Breast Cancer Marker Identified in the Bloodstream
To detect breast cancer early on and to make the screening as patient-friendly as possible – this is the aim of an Aachen research group headed by Professor Edgar Dahl. The researchers of the Molecular Oncology work group at the Institute of Pathology at University Hospital Aachen have now identified two so-called tumor suppressor genes: with the help of a special process, these genes can be detected in the bloodstream as markers of breast cancer. The researchers have now published the results of a first study in the scientific journal “Breast Cancer Research”.Copyright: Peter Winandy
Special Detection Method
Tumor suppressor genes have the task to regulate cell growth. Through genetic mutations, however, it is possible that they lose their growth-inhibiting function.
Now the Aachen researchers succeeded in identifying changes in two tumor suppressor genes, whose detection in the bloodstream facilitates the diagnosis of breast cancer. Due to the fact that only tiny amount of the suppressor genes’ DNA is released into the bloodstream via dead tumor cells, ultra-sensitive detection technologies are needed.
"It is our aim to identify DNA of breast cancer-relevant genes in the bloodstream, using highly sensitive techniques,” explains research assistant Vera Kloten, who has implemented the project as part of her doctoral research. In a first study, the process was tested using about 600 blood samples from both healthy women and women diagnosed with breast cancer. The results are promising: The blood from women diagnosed with cancer showed a marker profile that is distinctly different from that of healthy women.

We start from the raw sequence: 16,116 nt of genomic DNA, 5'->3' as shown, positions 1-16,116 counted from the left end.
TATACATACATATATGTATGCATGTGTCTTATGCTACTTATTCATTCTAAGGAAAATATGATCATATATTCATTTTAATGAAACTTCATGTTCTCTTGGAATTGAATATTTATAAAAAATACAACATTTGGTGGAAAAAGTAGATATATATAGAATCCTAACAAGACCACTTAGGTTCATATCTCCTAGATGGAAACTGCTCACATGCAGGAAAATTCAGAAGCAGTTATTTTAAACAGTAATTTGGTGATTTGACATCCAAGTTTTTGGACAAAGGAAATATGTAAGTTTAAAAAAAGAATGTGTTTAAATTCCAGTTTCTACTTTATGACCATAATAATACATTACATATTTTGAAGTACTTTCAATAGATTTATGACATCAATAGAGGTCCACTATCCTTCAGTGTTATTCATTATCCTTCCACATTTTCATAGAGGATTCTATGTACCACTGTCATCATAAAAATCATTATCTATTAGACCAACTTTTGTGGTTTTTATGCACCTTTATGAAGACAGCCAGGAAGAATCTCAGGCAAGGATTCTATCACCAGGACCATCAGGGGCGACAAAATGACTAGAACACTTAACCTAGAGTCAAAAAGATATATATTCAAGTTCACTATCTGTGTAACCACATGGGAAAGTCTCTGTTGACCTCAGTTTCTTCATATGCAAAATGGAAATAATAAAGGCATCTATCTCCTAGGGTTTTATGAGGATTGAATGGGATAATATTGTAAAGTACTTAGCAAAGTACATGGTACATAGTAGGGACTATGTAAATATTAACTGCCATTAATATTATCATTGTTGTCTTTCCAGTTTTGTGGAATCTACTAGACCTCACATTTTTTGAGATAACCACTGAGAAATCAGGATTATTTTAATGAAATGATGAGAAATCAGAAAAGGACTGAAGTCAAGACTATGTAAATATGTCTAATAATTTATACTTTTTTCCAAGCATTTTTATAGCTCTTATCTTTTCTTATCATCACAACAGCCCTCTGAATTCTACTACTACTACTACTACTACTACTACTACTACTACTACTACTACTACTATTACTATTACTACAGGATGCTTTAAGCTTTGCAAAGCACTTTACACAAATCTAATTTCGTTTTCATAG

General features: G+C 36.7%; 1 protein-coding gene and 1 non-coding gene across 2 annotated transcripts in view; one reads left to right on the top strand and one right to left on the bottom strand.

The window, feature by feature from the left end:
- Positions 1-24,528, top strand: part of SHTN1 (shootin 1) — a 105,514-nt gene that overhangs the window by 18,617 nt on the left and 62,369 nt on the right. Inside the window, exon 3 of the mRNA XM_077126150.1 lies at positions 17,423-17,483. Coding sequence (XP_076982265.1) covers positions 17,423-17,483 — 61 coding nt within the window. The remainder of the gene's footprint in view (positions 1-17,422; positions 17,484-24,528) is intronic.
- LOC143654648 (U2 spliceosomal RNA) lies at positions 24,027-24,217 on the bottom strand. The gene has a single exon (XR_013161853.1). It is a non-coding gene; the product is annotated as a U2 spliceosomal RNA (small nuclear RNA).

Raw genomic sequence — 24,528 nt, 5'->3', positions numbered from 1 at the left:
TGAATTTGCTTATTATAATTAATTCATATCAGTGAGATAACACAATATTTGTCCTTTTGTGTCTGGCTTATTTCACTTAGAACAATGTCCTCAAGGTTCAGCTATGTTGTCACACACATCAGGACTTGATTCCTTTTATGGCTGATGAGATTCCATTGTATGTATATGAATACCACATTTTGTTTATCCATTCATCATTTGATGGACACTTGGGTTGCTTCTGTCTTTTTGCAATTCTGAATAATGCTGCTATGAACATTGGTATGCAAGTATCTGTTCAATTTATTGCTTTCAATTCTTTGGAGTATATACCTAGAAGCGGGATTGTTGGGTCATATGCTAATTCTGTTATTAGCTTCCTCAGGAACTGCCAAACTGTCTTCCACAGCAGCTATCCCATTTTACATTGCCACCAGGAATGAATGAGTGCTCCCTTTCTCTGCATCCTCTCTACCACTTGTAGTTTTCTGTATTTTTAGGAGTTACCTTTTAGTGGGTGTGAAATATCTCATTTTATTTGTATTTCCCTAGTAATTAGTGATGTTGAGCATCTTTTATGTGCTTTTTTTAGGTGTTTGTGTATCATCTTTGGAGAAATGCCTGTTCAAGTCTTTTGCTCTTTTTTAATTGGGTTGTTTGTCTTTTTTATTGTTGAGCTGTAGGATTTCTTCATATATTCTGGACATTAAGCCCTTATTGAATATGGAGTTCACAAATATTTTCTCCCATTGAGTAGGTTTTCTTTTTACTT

As Professor Dahl explains, “The results of the study demonstrate that blood-based breast cancer detection methods using molecular markers may become a reality. But in order to develop such a test into a standard procedure, further studies with a larger number of participants are needed.”
Non-Invasive Methods Improve Acceptance
For over five years, the working group has been working on the identification of new tumor suppressor genes in breast cancer. According to Professor Dahl, “molecular analyses have become reliable approaches for the description of cancer-related genetic modifications. Furthermore, such a blood-based and thus only minimally invasive method is less stressful to the patient. It can be used to complement the standard techniques for the early detection of cancer, such as mammography.”
Breast cancer is the most prevalent cancer among women. A test that merely requires the donation of a blood sample could lead to an increased participation in early detection screenings – an important step in the fight against breast cancer.